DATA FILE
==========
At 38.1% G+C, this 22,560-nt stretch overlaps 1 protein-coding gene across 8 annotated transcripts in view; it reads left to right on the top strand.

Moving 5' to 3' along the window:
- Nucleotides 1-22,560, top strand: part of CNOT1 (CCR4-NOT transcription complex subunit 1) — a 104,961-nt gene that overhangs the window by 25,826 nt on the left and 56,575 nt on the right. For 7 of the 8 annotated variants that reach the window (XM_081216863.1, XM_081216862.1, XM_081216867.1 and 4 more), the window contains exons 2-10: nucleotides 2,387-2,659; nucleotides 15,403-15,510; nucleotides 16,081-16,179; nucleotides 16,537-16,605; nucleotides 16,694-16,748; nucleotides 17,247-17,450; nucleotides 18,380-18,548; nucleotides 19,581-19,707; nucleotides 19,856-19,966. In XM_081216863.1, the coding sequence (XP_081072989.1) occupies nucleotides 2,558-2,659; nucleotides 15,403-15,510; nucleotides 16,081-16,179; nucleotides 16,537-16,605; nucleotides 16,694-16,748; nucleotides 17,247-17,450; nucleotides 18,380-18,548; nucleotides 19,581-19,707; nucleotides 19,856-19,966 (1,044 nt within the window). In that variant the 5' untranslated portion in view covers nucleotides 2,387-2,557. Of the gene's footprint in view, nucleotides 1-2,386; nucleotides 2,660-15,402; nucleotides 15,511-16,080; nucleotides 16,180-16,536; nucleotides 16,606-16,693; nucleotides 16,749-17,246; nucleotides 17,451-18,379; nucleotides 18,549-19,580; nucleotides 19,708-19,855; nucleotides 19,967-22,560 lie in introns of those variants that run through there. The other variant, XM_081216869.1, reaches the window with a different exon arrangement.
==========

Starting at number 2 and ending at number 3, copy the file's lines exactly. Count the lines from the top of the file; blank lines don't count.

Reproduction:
Moving 5' to 3' along the window:
- Nucleotides 1-22,560, top strand: part of CNOT1 (CCR4-NOT transcription complex subunit 1) — a 104,961-nt gene that overhangs the window by 25,826 nt on the left and 56,575 nt on the right. For 7 of the 8 annotated variants that reach the window (XM_081216863.1, XM_081216862.1, XM_081216867.1 and 4 more), the window contains exons 2-10: nucleotides 2,387-2,659; nucleotides 15,403-15,510; nucleotides 16,081-16,179; nucleotides 16,537-16,605; nucleotides 16,694-16,748; nucleotides 17,247-17,450; nucleotides 18,380-18,548; nucleotides 19,581-19,707; nucleotides 19,856-19,966. In XM_081216863.1, the coding sequence (XP_081072989.1) occupies nucleotides 2,558-2,659; nucleotides 15,403-15,510; nucleotides 16,081-16,179; nucleotides 16,537-16,605; nucleotides 16,694-16,748; nucleotides 17,247-17,450; nucleotides 18,380-18,548; nucleotides 19,581-19,707; nucleotides 19,856-19,966 (1,044 nt within the window). In that variant the 5' untranslated portion in view covers nucleotides 2,387-2,557. Of the gene's footprint in view, nucleotides 1-2,386; nucleotides 2,660-15,402; nucleotides 15,511-16,080; nucleotides 16,180-16,536; nucleotides 16,606-16,693; nucleotides 16,749-17,246; nucleotides 17,451-18,379; nucleotides 18,549-19,580; nucleotides 19,708-19,855; nucleotides 19,967-22,560 lie in introns of those variants that run through there. The other variant, XM_081216869.1, reaches the window with a different exon arrangement.